Bottom line, the groundwork was laid to bring the largest and most aggressive subspecies of gray wolf in North America, the Canadian MacKenzie Valley Gray Wolf, into the United States, introduce it as a "nonessential experimental population" and protect it under the auspices of an endangered species, even though it was not indigenous to the areas of relocation and not endangered or threatened in its natural territory.
This federal register entry, dated November 11, 1994, clarifies,
Under section 10(j), a listed species reintroduced outside of its current range, but within its historic range, may be designated, at the discretion of the Secretary of the Interior (Secretary), as "experimental." This designation increases the Service`s flexibility and discretion in managing reintroduced endangered species because such experimental animals may be treated as a threatened species. The Act requires that animals used to form an experimental population be separated geographically from nonexperimental populations of the same species.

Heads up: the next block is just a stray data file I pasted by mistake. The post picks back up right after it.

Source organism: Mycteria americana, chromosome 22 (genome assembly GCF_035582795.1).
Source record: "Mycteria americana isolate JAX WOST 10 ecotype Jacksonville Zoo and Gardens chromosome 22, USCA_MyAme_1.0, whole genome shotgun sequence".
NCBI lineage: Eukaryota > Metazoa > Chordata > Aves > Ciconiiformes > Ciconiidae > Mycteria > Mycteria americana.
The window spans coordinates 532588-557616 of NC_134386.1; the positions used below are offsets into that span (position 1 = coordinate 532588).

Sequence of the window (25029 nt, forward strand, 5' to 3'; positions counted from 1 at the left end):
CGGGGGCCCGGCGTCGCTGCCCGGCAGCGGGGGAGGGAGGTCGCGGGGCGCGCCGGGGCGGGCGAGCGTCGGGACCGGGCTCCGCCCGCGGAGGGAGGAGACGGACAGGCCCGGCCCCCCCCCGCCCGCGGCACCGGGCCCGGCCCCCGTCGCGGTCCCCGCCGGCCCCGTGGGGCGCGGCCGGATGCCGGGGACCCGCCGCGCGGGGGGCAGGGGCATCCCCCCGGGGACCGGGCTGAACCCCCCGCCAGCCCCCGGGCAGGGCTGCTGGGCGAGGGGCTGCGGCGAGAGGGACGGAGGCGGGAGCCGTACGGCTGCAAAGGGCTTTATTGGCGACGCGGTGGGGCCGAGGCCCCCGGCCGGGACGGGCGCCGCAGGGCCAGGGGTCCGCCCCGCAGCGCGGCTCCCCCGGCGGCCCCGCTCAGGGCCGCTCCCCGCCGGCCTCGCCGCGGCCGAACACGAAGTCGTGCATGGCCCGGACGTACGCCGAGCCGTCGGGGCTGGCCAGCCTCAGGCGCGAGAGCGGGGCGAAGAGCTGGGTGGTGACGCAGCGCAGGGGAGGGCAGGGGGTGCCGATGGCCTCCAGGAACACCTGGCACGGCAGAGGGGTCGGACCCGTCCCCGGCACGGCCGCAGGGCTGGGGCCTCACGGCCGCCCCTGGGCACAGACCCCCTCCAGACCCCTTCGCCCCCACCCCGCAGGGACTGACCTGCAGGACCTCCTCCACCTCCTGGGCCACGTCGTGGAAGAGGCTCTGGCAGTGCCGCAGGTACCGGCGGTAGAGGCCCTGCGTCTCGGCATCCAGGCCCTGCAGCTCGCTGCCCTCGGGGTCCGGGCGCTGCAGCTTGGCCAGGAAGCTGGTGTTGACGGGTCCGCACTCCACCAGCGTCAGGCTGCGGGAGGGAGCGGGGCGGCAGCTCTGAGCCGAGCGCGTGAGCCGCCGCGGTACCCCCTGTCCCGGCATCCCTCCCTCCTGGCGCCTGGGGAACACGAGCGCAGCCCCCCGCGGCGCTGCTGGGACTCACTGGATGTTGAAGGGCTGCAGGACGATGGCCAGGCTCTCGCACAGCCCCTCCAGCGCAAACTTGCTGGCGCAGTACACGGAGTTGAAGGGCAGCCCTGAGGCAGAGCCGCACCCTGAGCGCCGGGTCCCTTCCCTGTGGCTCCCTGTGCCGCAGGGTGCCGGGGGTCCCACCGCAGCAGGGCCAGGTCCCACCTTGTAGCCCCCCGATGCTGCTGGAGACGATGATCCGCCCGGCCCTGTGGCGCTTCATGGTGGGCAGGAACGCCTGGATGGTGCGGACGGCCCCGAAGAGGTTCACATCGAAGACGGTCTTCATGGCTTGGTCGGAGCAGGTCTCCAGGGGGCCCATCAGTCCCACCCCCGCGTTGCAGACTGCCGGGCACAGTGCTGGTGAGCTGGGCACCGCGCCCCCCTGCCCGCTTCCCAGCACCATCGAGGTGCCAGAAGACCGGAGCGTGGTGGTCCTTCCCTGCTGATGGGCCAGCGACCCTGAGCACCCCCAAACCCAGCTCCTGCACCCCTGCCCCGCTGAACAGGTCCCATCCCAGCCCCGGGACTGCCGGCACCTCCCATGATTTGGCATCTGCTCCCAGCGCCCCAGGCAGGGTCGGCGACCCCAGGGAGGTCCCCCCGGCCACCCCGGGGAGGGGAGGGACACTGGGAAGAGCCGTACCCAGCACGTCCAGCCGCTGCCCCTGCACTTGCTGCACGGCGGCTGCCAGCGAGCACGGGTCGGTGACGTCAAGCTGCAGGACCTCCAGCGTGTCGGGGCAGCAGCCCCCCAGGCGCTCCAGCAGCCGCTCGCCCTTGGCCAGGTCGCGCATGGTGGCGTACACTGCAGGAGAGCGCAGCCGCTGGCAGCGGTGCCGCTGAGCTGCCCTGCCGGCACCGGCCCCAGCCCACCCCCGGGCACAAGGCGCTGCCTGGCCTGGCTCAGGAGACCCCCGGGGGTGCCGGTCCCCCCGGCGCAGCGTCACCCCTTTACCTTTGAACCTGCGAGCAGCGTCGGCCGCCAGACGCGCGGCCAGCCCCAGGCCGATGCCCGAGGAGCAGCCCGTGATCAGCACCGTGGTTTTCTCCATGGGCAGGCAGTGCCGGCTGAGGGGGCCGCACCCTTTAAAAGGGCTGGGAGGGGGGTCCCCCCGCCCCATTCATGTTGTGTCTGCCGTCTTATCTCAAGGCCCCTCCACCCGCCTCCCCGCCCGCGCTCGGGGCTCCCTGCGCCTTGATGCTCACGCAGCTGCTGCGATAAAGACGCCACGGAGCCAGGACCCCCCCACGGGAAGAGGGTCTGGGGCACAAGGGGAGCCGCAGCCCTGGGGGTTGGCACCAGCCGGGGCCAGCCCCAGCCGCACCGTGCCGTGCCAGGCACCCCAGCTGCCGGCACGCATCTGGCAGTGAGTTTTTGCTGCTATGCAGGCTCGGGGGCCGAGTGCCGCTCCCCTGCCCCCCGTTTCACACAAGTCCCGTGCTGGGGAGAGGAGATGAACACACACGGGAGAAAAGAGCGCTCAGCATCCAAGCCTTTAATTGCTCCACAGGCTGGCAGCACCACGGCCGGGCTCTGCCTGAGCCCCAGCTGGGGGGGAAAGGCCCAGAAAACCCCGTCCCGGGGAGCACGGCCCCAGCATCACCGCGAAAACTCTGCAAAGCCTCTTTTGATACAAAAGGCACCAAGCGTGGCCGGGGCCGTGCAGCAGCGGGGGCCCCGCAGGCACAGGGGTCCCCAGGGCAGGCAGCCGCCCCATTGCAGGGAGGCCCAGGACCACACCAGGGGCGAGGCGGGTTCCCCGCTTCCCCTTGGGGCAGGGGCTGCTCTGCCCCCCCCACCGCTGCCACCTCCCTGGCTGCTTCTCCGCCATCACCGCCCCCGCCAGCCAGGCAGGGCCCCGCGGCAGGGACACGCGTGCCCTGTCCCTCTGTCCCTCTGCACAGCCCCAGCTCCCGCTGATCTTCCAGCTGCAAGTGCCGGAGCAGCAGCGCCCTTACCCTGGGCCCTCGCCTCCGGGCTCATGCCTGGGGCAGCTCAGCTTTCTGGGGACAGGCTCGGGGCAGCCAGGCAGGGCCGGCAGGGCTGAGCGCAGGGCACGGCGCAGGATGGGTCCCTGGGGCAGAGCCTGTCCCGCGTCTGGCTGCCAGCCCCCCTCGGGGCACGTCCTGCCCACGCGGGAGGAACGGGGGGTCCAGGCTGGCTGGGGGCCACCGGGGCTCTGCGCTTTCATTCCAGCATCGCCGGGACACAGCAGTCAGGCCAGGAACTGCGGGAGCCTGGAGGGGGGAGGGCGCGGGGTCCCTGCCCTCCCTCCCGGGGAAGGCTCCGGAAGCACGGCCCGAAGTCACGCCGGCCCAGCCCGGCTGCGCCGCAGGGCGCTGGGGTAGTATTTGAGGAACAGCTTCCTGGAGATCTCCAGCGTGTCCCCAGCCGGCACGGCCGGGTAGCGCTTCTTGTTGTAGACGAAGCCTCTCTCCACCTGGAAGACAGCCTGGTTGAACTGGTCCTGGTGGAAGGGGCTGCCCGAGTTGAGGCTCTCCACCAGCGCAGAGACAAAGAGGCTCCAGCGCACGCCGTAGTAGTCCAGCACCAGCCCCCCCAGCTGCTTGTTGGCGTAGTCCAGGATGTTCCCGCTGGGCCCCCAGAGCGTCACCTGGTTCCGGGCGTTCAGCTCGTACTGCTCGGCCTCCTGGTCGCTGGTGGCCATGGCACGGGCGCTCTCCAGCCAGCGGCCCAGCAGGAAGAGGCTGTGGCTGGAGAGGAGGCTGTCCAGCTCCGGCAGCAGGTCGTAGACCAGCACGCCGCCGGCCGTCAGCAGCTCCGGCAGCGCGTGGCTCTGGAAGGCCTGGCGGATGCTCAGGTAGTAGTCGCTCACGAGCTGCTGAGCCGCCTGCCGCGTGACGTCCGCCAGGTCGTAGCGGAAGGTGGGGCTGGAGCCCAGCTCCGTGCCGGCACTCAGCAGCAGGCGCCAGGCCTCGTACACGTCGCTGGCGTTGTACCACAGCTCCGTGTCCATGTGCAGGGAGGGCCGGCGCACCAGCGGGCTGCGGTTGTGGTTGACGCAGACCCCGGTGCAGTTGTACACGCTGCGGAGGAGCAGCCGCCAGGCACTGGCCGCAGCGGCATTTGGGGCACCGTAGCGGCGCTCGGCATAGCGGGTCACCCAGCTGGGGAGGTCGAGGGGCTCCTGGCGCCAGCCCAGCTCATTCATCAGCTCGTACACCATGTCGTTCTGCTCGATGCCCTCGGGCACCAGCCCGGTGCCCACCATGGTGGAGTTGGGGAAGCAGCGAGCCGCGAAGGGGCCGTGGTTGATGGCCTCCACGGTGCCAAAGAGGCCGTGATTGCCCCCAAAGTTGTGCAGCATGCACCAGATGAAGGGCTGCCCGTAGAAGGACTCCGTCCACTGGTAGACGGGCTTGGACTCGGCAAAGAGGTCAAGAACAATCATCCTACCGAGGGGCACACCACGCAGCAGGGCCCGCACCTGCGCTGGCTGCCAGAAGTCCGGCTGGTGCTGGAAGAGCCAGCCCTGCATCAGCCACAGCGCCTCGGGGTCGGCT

Additional management flexibility is possible if the experimental animals are found to be "nonessential" to the continued existence of the species in question. Nonessential experimental animals located outside national wildlife refuges or national park lands are treated for purposes of section 7 of the Act, as if they were only proposed for listing.
Site Relevance: Lobo Watch, wolf introduction, Rocky Mountain timber wolf , Canis Lupus Irremotus, MacKenzie Valley Gray Wolf , Canis lupus occidentallis, Predator Management,